In fact, he said he has received inquiries in recent months from two other investment groups -- one based in Texas and the other in Canada -- interested in bidding on a Baltimore expansion team. He has referred the inquiries to the NFL, he said.

"The NFL has not told me the door is closed and the deadline has passed. But I think as time passes it becomes less likely" that another investor can emerge as a contender, he said.

Baltimore is competing with four other cities for two teams scheduled to be awarded this fall.

The son of a Baltimore mailman, Mr. Clancy attended Loyola High School and Loyola College and was a devout fan of the

Colts before they moved from Baltimore to Indianapolis in 1984. He has amassed a fortune by writing a string of best-selling novels, beginning with "The Hunt for Red October."

He lives in Calvert County.

"I don't think football would be economically viable. I've seen the finances of other clubs. An owner with another team called and told me to get out, that it wasn't going to be worth the cost," he said.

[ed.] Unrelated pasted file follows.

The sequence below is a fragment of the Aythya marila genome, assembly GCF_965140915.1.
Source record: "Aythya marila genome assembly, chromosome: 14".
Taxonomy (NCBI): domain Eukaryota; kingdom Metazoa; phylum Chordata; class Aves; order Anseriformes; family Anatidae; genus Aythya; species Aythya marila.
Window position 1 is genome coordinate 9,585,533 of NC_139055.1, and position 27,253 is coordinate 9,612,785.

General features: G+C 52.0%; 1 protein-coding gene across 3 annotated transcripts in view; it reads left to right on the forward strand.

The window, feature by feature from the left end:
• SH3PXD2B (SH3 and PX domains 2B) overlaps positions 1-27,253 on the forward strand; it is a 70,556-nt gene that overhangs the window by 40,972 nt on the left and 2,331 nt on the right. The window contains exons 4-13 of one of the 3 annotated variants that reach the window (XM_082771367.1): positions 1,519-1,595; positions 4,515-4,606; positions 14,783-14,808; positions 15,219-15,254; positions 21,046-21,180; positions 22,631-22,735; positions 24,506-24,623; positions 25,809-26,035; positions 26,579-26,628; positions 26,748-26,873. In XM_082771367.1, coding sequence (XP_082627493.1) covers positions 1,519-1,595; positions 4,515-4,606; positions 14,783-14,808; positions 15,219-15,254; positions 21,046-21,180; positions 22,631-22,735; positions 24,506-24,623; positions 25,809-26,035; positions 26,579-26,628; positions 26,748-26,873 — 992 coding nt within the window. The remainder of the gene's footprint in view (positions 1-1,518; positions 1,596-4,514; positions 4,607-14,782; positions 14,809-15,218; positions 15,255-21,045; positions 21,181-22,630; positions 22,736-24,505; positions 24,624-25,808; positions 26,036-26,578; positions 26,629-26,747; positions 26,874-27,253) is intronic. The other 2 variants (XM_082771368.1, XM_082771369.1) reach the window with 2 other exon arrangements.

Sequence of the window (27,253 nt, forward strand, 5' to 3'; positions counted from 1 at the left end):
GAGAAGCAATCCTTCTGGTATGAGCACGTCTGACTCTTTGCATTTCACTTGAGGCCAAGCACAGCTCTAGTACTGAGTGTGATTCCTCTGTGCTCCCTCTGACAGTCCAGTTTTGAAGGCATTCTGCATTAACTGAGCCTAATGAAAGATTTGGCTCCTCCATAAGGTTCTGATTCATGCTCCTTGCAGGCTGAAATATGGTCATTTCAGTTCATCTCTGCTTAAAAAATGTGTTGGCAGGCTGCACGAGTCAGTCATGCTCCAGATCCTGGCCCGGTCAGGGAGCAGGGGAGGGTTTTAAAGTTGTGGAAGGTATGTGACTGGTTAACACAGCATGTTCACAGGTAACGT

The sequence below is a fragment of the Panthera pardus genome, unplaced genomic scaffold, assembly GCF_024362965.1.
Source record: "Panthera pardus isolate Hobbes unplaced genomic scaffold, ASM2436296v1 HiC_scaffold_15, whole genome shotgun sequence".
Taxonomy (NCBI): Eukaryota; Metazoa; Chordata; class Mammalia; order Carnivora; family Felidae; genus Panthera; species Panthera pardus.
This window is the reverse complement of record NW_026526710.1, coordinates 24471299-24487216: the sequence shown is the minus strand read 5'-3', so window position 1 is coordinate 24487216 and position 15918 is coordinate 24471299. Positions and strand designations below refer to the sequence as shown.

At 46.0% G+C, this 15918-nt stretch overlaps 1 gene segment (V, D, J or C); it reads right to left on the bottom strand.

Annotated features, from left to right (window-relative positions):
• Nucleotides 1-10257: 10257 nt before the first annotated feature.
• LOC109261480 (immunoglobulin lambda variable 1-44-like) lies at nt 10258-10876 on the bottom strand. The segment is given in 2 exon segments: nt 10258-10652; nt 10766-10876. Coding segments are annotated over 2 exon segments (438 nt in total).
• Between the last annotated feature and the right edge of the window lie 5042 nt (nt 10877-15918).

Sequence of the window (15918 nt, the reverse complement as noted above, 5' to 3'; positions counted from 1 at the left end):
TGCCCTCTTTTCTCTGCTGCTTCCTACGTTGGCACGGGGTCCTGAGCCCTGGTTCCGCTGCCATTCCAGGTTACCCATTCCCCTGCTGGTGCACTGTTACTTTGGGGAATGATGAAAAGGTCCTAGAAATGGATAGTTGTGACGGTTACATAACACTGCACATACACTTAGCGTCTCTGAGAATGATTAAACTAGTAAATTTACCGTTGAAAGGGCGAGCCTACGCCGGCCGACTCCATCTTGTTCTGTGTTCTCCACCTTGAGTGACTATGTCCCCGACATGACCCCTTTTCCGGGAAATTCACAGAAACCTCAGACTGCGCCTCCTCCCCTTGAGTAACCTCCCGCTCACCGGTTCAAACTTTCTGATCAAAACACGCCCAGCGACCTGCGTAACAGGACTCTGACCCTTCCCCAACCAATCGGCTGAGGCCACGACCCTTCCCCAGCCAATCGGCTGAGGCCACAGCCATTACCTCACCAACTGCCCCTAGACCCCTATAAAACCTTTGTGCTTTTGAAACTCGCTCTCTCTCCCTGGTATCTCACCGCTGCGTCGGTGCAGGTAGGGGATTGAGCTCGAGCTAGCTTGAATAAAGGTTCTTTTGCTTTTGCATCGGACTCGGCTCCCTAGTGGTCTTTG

The new player labor agreement, reached earlier this year after players filed suit accusing the league of antitrust violations, gives players limited free agency in exchange for a salary cap that restricts player pay to a percentage of team revenues.

Mr. Clancy said he is not sure the agreement will withstand legal challenges that could delay NFL expansion. "As sure as God made little green apples, some first-round draft choice is eventually going to test the legality and this will re-introduce chaos," he said.